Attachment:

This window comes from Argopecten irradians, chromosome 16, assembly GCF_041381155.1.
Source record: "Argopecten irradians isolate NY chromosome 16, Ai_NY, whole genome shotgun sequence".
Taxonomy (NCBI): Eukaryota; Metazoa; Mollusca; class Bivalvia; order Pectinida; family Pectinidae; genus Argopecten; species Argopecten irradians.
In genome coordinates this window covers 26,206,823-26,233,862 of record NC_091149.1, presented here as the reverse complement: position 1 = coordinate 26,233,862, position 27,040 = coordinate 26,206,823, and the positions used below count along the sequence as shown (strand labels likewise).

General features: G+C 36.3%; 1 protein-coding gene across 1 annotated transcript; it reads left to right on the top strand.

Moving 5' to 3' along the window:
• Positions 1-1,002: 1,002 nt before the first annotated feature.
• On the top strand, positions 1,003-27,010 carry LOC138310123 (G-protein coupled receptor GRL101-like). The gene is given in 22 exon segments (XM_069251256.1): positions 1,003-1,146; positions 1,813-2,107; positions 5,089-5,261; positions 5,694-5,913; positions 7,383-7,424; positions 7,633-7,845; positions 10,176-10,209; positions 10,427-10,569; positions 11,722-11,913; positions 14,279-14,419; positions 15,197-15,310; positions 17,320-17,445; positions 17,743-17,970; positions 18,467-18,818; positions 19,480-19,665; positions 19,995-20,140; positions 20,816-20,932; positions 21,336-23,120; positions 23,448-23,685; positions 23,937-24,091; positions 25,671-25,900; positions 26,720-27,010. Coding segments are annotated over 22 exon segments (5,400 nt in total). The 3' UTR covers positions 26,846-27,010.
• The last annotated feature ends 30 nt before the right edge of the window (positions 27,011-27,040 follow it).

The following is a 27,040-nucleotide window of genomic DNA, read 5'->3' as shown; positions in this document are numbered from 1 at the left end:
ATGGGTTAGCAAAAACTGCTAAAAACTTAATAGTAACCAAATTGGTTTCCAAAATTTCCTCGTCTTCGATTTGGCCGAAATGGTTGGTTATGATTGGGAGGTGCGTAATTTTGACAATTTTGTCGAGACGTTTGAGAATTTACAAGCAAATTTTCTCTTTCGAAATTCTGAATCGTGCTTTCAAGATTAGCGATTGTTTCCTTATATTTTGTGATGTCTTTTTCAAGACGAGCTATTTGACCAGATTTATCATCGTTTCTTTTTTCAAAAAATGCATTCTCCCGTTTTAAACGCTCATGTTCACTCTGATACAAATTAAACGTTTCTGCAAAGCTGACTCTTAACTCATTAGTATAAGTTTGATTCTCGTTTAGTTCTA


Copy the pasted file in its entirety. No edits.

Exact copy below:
This window comes from Argopecten irradians, chromosome 16, assembly GCF_041381155.1.
Source record: "Argopecten irradians isolate NY chromosome 16, Ai_NY, whole genome shotgun sequence".
Taxonomy (NCBI): Eukaryota; Metazoa; Mollusca; class Bivalvia; order Pectinida; family Pectinidae; genus Argopecten; species Argopecten irradians.
In genome coordinates this window covers 26,206,823-26,233,862 of record NC_091149.1, presented here as the reverse complement: position 1 = coordinate 26,233,862, position 27,040 = coordinate 26,206,823, and the positions used below count along the sequence as shown (strand labels likewise).

General features: G+C 36.3%; 1 protein-coding gene across 1 annotated transcript; it reads left to right on the top strand.

Moving 5' to 3' along the window:
• Positions 1-1,002: 1,002 nt before the first annotated feature.
• On the top strand, positions 1,003-27,010 carry LOC138310123 (G-protein coupled receptor GRL101-like). The gene is given in 22 exon segments (XM_069251256.1): positions 1,003-1,146; positions 1,813-2,107; positions 5,089-5,261; positions 5,694-5,913; positions 7,383-7,424; positions 7,633-7,845; positions 10,176-10,209; positions 10,427-10,569; positions 11,722-11,913; positions 14,279-14,419; positions 15,197-15,310; positions 17,320-17,445; positions 17,743-17,970; positions 18,467-18,818; positions 19,480-19,665; positions 19,995-20,140; positions 20,816-20,932; positions 21,336-23,120; positions 23,448-23,685; positions 23,937-24,091; positions 25,671-25,900; positions 26,720-27,010. Coding segments are annotated over 22 exon segments (5,400 nt in total). The 3' UTR covers positions 26,846-27,010.
• The last annotated feature ends 30 nt before the right edge of the window (positions 27,011-27,040 follow it).

The following is a 27,040-nucleotide window of genomic DNA, read 5'->3' as shown; positions in this document are numbered from 1 at the left end:
ATGGGTTAGCAAAAACTGCTAAAAACTTAATAGTAACCAAATTGGTTTCCAAAATTTCCTCGTCTTCGATTTGGCCGAAATGGTTGGTTATGATTGGGAGGTGCGTAATTTTGACAATTTTGTCGAGACGTTTGAGAATTTACAAGCAAATTTTCTCTTTCGAAATTCTGAATCGTGCTTTCAAGATTAGCGATTGTTTCCTTATATTTTGTGATGTCTTTTTCAAGACGAGCTATTTGACCAGATTTATCATCGTTTCTTTTTTCAAAAAATGCATTCTCCCGTTTTAAACGCTCATGTTCACTCTGATACAAATTAAACGTTTCTGCAAAGCTGACTCTTAACTCATTAGTATAAGTTTGATTCTCGTTTAGTTCTA